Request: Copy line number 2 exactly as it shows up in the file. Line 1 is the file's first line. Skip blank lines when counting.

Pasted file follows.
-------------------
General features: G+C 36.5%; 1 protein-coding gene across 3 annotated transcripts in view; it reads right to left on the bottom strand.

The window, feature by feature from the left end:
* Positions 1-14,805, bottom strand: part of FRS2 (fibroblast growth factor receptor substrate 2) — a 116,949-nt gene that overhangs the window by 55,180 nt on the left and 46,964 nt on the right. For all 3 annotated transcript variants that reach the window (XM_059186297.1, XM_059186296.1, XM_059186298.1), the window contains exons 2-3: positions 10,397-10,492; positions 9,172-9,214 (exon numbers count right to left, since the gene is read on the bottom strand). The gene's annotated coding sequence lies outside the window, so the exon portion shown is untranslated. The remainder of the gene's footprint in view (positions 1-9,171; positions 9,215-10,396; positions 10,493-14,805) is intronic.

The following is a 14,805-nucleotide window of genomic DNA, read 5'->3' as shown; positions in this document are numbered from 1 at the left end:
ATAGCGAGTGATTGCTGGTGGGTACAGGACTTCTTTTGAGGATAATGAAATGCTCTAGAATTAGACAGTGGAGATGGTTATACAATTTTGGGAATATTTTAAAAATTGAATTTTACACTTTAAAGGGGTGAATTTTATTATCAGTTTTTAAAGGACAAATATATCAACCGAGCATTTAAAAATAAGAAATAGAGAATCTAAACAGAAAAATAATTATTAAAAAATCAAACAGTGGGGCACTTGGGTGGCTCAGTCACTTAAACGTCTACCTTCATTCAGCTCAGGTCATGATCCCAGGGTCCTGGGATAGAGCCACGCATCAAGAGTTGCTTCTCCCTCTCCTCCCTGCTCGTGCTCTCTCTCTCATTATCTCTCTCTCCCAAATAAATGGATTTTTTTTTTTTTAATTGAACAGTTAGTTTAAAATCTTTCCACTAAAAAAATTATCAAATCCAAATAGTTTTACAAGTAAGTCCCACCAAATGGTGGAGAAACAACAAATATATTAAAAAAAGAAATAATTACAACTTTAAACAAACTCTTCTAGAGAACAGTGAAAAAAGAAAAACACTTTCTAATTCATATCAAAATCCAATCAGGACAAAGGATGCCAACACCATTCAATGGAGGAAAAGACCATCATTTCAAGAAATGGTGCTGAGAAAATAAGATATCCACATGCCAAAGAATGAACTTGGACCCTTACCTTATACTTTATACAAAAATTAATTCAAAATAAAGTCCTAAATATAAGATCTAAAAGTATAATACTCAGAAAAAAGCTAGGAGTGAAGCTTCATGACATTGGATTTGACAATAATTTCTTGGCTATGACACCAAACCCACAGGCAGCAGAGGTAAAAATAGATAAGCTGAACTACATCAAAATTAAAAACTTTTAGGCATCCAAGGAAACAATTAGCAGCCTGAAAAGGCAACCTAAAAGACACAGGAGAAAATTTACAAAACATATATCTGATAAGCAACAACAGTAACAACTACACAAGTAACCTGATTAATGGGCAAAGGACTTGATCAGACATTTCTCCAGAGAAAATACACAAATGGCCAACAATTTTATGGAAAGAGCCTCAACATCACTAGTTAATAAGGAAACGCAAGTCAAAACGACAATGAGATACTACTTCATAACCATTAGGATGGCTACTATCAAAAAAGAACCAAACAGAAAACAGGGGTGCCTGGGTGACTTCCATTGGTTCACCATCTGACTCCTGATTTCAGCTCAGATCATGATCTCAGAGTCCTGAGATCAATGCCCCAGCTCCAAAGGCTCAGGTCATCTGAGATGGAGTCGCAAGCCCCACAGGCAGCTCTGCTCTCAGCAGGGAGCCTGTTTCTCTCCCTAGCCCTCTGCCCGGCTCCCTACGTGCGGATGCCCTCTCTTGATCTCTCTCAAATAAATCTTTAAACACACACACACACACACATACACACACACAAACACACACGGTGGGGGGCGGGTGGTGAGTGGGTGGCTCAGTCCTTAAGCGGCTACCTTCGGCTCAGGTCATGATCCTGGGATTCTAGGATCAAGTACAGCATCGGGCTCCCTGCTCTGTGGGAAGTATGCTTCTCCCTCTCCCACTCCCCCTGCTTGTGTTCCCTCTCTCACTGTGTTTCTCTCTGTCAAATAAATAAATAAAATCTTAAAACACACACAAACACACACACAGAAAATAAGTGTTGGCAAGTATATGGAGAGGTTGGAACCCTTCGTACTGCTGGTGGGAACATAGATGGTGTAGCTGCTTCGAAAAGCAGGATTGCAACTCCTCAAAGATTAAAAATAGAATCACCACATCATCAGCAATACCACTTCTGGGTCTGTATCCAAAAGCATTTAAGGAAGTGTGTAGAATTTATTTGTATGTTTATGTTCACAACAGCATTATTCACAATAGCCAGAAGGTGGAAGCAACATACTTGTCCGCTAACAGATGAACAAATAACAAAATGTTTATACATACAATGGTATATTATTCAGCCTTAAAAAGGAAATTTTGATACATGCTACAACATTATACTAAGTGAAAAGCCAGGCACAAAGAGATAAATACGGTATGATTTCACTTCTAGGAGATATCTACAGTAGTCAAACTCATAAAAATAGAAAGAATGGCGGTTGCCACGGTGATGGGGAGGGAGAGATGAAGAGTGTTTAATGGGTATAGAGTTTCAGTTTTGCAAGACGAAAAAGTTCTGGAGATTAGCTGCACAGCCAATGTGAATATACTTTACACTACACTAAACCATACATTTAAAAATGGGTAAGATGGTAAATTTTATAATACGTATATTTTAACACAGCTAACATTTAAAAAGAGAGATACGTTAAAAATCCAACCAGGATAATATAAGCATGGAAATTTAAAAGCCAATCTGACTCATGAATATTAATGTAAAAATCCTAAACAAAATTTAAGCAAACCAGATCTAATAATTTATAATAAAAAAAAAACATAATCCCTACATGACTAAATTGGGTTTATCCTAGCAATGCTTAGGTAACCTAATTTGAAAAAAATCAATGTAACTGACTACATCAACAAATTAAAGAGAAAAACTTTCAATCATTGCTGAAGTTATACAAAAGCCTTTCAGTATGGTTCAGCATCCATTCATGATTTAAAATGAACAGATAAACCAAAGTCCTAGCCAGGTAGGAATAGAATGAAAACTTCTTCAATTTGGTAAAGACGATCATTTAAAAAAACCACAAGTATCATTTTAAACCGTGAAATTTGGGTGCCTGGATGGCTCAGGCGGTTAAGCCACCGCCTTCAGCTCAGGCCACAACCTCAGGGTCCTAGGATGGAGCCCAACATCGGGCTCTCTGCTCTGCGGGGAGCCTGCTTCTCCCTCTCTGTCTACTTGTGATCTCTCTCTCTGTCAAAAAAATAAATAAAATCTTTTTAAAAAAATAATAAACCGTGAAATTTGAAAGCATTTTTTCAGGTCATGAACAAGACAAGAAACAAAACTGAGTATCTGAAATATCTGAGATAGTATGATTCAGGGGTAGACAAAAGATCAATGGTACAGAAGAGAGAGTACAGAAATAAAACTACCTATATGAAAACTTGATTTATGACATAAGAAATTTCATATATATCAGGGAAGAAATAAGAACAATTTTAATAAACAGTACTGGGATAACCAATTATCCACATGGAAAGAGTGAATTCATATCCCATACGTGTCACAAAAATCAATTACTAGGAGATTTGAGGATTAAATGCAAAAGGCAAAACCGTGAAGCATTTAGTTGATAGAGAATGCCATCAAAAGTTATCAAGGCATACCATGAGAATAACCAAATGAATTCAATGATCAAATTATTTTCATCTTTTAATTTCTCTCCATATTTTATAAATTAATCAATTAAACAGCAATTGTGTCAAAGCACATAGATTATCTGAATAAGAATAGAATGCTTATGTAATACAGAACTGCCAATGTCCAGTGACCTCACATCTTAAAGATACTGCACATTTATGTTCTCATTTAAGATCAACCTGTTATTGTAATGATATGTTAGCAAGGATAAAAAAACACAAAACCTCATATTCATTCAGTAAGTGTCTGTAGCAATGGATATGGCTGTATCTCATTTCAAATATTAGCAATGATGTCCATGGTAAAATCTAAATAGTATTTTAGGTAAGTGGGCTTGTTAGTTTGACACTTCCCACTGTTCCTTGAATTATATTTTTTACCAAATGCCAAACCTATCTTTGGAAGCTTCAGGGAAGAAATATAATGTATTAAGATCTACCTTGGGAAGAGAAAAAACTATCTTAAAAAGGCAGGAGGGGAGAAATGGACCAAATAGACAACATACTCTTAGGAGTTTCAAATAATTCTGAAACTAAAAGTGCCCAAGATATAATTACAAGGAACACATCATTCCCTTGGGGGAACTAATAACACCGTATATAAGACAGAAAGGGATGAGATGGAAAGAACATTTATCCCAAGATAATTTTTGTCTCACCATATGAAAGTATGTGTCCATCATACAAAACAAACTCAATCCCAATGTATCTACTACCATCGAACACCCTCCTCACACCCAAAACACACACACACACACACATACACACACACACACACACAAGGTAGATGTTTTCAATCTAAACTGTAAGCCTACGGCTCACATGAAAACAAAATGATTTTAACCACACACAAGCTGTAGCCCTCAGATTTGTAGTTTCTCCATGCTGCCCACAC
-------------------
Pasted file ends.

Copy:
The window, feature by feature from the left end: